Category: Performance

3

The Danger of FETCH FIRST ROW ONLY

There are a a vast array of things you can do in SQL. But just because you can doesn’t always mean that you should. I recently ran into an interesting situation with FETCH FIRST ROW ONLY. How the Problem Manifested The day after new code was deployed, a production database system that usually runs with 40% CPU utilization or less...

0

Activities vs. Requests

This started as a conversation with a couple of DBA friends when we were playing with MONREPORT.DBSUMMARY. That’s a pretty nifty way to get a quick look at a number of performance parameters, AND to limit the time period covered by the report. But the thing we noticed and were talking about is the difference between activities and requests. In...

0

Care and Feeding of Statistical Views

The whole point of statistical views is to improve the performance of SQL that joins tables. Or to help you collect statistics on expressions – though if you’ve got 10.5, consider expression-based indexes for that instead. Giving the DB2 Optimizer more data is generally a good thing for query performance. If you don’t keep runstats current on your statistical views,...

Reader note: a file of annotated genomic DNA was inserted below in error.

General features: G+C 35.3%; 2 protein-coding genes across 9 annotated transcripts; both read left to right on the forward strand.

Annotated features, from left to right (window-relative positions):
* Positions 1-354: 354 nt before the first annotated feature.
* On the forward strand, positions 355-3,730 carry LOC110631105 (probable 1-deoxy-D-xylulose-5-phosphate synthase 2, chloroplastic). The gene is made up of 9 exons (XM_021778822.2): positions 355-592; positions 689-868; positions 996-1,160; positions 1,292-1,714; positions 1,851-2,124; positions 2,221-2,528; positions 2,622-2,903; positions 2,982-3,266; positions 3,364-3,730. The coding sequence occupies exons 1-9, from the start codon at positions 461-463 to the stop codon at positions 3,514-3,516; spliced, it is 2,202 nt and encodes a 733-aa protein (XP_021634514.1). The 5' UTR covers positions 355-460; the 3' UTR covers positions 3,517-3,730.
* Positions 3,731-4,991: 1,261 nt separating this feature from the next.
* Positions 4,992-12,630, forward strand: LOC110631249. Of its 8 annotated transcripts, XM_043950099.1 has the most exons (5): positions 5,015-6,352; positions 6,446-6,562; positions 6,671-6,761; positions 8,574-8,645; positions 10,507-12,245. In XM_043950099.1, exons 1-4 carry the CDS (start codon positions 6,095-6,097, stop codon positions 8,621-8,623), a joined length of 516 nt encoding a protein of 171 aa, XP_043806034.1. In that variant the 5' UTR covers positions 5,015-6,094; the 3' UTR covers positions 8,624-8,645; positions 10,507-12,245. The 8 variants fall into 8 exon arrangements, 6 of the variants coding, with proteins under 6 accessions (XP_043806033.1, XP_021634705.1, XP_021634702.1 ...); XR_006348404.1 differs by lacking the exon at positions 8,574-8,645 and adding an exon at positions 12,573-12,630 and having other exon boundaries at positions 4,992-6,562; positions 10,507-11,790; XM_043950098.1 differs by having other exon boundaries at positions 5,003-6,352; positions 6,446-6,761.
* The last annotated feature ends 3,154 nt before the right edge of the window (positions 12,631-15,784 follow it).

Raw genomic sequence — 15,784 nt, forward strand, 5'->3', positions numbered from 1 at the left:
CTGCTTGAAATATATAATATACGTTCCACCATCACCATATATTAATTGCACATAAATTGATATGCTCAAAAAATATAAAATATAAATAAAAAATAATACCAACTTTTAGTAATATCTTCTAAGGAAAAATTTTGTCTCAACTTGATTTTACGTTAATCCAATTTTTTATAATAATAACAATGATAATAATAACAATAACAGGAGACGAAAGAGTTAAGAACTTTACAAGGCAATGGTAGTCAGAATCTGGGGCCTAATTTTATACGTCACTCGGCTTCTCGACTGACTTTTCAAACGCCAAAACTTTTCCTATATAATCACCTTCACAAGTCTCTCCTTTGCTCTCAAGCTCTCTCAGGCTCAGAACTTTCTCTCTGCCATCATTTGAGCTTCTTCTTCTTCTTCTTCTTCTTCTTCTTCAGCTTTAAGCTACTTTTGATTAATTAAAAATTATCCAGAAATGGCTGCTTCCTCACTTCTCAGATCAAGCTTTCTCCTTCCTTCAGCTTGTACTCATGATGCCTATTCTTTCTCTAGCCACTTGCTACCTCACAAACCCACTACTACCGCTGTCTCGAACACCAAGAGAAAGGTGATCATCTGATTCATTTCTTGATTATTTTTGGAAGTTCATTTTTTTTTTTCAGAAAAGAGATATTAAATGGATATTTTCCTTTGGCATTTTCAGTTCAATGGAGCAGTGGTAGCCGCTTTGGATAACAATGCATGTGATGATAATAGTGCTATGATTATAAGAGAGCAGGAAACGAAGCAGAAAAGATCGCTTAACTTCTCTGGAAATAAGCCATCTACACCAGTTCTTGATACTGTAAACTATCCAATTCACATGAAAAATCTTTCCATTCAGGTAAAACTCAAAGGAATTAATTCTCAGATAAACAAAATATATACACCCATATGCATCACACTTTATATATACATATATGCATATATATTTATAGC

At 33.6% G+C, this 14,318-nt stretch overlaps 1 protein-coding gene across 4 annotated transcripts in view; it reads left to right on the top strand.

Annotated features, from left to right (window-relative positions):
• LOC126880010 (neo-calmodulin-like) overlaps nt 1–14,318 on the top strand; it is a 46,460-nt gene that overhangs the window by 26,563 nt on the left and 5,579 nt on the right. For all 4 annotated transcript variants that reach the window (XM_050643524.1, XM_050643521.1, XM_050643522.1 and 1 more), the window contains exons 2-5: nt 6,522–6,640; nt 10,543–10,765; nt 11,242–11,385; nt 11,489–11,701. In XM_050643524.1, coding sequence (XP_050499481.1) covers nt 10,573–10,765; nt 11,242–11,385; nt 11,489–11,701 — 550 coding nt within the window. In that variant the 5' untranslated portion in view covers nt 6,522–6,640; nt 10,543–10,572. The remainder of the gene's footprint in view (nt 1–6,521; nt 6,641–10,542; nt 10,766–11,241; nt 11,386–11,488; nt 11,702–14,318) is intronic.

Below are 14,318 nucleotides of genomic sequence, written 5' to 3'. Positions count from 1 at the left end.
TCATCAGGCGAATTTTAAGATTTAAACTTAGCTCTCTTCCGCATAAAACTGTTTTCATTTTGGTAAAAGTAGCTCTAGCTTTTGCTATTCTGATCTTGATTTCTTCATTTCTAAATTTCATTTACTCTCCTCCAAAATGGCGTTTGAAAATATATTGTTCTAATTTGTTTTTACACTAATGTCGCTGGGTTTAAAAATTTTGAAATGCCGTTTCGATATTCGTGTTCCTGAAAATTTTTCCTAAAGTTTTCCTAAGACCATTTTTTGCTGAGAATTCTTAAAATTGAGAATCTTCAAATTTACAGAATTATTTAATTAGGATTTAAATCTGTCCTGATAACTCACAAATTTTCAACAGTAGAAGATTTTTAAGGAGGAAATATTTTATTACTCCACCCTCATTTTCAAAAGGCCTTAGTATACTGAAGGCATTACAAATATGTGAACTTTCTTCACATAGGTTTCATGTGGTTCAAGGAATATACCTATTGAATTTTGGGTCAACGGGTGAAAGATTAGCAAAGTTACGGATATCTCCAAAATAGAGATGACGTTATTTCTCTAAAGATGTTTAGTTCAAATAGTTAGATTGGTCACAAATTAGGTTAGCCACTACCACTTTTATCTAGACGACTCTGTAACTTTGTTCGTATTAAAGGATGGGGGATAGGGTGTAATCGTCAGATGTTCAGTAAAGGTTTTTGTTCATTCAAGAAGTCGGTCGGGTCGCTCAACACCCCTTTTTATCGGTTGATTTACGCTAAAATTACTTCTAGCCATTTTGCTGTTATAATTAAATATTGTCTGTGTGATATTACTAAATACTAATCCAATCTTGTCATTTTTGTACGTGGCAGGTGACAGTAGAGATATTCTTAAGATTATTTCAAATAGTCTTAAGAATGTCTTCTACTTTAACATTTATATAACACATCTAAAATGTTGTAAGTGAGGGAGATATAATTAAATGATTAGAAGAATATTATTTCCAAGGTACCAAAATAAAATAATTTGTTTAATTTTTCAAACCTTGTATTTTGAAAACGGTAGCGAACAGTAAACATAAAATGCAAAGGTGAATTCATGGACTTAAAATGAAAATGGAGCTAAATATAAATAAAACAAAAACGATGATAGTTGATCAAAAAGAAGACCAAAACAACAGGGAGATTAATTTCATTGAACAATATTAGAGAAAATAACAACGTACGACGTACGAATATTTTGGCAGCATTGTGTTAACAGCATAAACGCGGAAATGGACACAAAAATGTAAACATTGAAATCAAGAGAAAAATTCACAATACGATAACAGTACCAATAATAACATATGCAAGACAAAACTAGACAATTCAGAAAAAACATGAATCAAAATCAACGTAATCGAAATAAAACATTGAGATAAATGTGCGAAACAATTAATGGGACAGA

5

Using a Statistical View to Improve Query Performance

Sometimes just using the index advisor and a bit of common sense, you can address SQL performance issues. But other times, you have to dig a bit deeper. I recently found the following query and 300 of its closest cousins (differing only in the length of the second in-list) were eating 30% of the CPU time used by queries on...

11

Using an Event Monitor to Capture Statements with Values for Parameter Markers

Recently, I needed to do some SQL profiling – discovering exactly what SQL a web application was executing against the database. I learned a lot, and when I learn a lot, I try to share with my readers. I went into this exercise with two major misconceptions: A statement event monitor would collect parameter marker values Event monitor table output...

31

Transaction Logging Details

Transaction log files are one of the core strengths of a DBMS, if you ask me. The ‘D’ in ACID refers to ‘Durability’. What Durability means is that once a transaction is committed, it is not lost, even if the database crashes or the server it is on has to be restarted. Transaction Logging in DB2 DB2 writes transactions to...